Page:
This didn’t come as any big surprise, but I did something then and there that I shouldn’t have done at the time, and intend to never do again. For some really dumb reason, all of a sudden I burst forth loudly singing the song made famous by Skeeter Davis: “Got along without you before I met you, gonna get along without you now…..” Not the right thing to do. It must have been the Devil that made me do it, or an extremely careless Guardian Angel. It was not nice of me then, and I am completely ashamed now. My little five year old son Will watched the whole episode. He was armed with a plastic survival knife, complete with compass, and he had my back.

As you can imagine, the already ticked-off ex hired hand was not delighted with my reaction to his quitting. He had bought a 1980 half ton Ford pickup from me, and was making payments out of each paycheck. I told him early on that I’d give him the title when the final payment was made. He also had an old van. He and his lady friend packed some of their belongings and headed out that afternoon in their van.

The next day, I was feeding hay south of the house. They drove by me as they came to get the remainder of their stuff, hopefully bringing the rest of the money to pay off the pickup. Being of a friendly nature, and hoping he had cooled off as much as I had, I waved as they drove by. He waved back, but there weren’t quite enough fingers showing in his gesture.

Knowing he must still be mad, I continued pitching hay. Eventually I had to drive the feed tractor back though the buildings, to get to the cattle further north. I knew he had a gun, because I’d given him some .22 shells to eradicate skunks. As I drove the cab-less tractor back by the old house, I could just imagine what a bullet would feel like as it went between my shoulder blades. Nothing happened. That was good. By the time I had finished my hay feeding, they had departed. They did give Carol enough money to pay off the pickup, and drove it away as well as their van. I had already signed the title, and Carol signed her part of it when they paid the rest of the money, borrowed from his mother.

Fast forward a few years. There have been 36 annual Willow Tree Festivals in Gordon, Nebraska. It is always a good time, with fine musicians and entertainers galore. One year back in the mid 1990’s there was also a mountain man encampment. Son Will was 11 or 12 years old, and his friend Shawn Robinson had spent the night at our place so the two boys could attend the Willow Tree together.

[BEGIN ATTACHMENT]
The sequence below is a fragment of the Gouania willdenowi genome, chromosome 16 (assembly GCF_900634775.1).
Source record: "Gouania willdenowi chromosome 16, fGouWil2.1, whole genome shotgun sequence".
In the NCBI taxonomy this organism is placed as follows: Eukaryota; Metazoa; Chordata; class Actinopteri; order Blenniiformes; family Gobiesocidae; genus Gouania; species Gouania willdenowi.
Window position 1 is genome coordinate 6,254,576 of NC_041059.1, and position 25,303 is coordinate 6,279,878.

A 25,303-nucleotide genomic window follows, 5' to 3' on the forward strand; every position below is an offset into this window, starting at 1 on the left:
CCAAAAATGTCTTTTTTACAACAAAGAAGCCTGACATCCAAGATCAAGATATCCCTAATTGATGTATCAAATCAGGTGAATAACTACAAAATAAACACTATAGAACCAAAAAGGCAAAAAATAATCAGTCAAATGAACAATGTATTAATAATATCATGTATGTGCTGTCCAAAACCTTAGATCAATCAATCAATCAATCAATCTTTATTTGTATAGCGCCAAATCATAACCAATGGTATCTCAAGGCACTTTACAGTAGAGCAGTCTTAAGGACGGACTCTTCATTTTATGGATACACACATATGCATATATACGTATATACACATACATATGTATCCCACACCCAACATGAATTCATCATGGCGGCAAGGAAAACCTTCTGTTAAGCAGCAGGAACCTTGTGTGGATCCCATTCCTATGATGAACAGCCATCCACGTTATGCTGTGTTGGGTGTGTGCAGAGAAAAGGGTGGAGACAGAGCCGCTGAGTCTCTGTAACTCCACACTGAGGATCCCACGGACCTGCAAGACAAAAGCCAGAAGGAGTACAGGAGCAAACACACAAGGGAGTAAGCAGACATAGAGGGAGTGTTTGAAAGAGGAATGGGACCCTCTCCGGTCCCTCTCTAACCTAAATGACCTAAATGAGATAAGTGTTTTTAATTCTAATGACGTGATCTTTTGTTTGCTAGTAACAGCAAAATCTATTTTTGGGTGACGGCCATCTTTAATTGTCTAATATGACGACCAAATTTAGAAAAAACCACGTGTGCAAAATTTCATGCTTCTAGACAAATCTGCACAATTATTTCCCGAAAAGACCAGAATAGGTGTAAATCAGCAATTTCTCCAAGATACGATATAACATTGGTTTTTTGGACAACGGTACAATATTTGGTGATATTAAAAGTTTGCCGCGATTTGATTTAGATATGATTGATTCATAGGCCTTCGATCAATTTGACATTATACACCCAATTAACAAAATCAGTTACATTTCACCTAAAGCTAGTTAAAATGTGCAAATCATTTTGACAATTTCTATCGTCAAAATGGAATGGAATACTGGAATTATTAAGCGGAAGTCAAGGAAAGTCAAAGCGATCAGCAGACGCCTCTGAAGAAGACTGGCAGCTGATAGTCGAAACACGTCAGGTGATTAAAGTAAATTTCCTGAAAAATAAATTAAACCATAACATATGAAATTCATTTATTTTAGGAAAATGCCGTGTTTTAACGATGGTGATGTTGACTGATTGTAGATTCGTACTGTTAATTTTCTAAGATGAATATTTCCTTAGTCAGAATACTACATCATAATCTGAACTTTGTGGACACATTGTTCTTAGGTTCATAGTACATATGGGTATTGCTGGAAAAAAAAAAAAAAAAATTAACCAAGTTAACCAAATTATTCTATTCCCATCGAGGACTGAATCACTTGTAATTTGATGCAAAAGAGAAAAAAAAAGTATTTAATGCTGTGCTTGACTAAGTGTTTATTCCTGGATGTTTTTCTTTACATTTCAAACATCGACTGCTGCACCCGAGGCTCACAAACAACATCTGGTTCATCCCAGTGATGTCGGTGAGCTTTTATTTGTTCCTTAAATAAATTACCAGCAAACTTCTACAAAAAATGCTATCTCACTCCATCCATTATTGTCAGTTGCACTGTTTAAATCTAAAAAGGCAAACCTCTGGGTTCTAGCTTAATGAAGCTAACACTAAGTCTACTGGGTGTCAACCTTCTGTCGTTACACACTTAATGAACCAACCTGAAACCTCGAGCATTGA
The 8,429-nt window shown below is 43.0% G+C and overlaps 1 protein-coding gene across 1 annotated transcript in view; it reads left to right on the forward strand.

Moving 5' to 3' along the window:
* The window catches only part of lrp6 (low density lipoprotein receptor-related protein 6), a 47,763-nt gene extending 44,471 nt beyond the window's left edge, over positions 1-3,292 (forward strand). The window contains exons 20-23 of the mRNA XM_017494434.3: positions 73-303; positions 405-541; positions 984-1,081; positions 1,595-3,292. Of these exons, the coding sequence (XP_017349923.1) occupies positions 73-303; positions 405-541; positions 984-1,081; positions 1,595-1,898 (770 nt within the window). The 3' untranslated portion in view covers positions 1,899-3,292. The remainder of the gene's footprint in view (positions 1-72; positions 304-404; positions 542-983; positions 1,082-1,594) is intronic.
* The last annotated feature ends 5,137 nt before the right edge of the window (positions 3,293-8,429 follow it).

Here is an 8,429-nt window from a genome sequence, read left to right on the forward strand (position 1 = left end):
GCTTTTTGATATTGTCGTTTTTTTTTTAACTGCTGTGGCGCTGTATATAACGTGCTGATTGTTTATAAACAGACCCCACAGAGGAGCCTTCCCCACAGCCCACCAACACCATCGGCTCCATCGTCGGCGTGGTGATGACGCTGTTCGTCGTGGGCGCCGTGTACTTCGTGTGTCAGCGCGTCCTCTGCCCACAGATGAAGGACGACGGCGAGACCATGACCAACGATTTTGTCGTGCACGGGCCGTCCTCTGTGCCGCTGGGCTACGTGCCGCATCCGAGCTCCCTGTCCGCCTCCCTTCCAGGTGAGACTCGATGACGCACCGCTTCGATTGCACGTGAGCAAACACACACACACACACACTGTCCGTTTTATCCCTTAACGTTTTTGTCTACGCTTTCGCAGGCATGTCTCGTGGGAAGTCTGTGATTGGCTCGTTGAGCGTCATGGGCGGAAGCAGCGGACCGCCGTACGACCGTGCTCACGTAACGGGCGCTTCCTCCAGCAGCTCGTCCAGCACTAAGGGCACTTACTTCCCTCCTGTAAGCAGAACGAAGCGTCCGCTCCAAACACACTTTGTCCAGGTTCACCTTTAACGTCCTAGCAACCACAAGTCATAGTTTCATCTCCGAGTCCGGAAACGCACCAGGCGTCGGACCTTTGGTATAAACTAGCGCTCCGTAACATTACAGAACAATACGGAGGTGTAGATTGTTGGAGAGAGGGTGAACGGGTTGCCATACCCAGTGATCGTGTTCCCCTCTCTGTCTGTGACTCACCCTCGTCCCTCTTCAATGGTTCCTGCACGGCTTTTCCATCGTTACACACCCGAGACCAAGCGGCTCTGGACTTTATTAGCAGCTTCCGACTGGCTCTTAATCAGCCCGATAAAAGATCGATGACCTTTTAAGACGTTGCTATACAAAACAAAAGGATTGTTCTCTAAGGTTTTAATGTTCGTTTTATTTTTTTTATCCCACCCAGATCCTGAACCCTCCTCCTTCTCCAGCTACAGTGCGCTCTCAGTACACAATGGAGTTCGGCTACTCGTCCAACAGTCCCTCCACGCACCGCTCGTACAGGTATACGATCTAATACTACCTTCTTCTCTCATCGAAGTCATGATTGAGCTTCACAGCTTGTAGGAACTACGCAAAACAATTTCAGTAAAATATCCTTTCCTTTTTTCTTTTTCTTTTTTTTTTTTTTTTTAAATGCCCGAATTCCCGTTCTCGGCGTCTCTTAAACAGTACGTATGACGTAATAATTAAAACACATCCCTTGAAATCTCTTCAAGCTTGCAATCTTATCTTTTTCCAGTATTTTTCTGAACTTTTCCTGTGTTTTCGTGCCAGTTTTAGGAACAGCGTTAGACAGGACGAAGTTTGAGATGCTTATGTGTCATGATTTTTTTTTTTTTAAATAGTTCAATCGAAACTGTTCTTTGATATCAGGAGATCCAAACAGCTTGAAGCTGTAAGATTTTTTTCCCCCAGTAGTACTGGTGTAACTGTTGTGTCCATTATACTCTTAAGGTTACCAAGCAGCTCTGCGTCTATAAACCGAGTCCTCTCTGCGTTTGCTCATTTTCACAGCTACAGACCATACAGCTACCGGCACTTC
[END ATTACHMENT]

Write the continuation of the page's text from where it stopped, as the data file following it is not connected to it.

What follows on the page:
Will and Shawn were going through the mountain man encampment, and had stopped at a trader’s booth to look at knives and tomahawks. I was meandering around enjoying the day, but was not traveling with the boys. When they were under the canvas fly of the trader’s booth, I happened to be walking by. I spotted a friend Charlie Riley, who was an auctioneer from Valentine. I hollered from a little ways off, “Hi, Charlie,” and walked in his direction. Not paying proper attention, I tripped on one of the ropes holding the canvas fly above the trading trinkets. With my stumbling over the tent stake and rope, the rope came untied and the shade fell in on everyone who was underneath. My first words were, “Whoops! Looks like I really made a boo-boo.” The tarp fell completely on top of the trader in charge, and his concerned wife immediately exclaimed, “Honey! Are you hurt?” He wasn’t, and no one else was either. I felt very badly for knocking down the display, and did my best to help in setting everything back up. Will and Shawn scurried out from under the awning, and took off, not wanting anyone to think they were in any way associated with me. Come to think of it, I never saw Charlie Riley again either.

All these years later, Will confesses that it wasn’t the fact that I knocked down the tent awning that embarrassed him, but because with such a momentous event all I could say was, “Whoops! Looks like I really made a boo-boo.” He didn’t think it sounded very macho. He says that my singing to the hired hand that was quitting more than makes up for it though, and I still have a little bit of hero status in his eyes.



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Re: IT’S HARD TO BE A HERO By Steve Moreland, October 10, 2019

Post by Big Muddy rancher » Fri Oct 11, 2019 8:08 am

I would like to think all Dads have a bit of hero status in their sons eyes.
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Re: IT’S HARD TO BE A HERO By Steve Moreland, October 10, 2019

Post by Faster horses » Fri Oct 11, 2019 1:40 pm

Glad to know you are still a hero. We need more of them. :D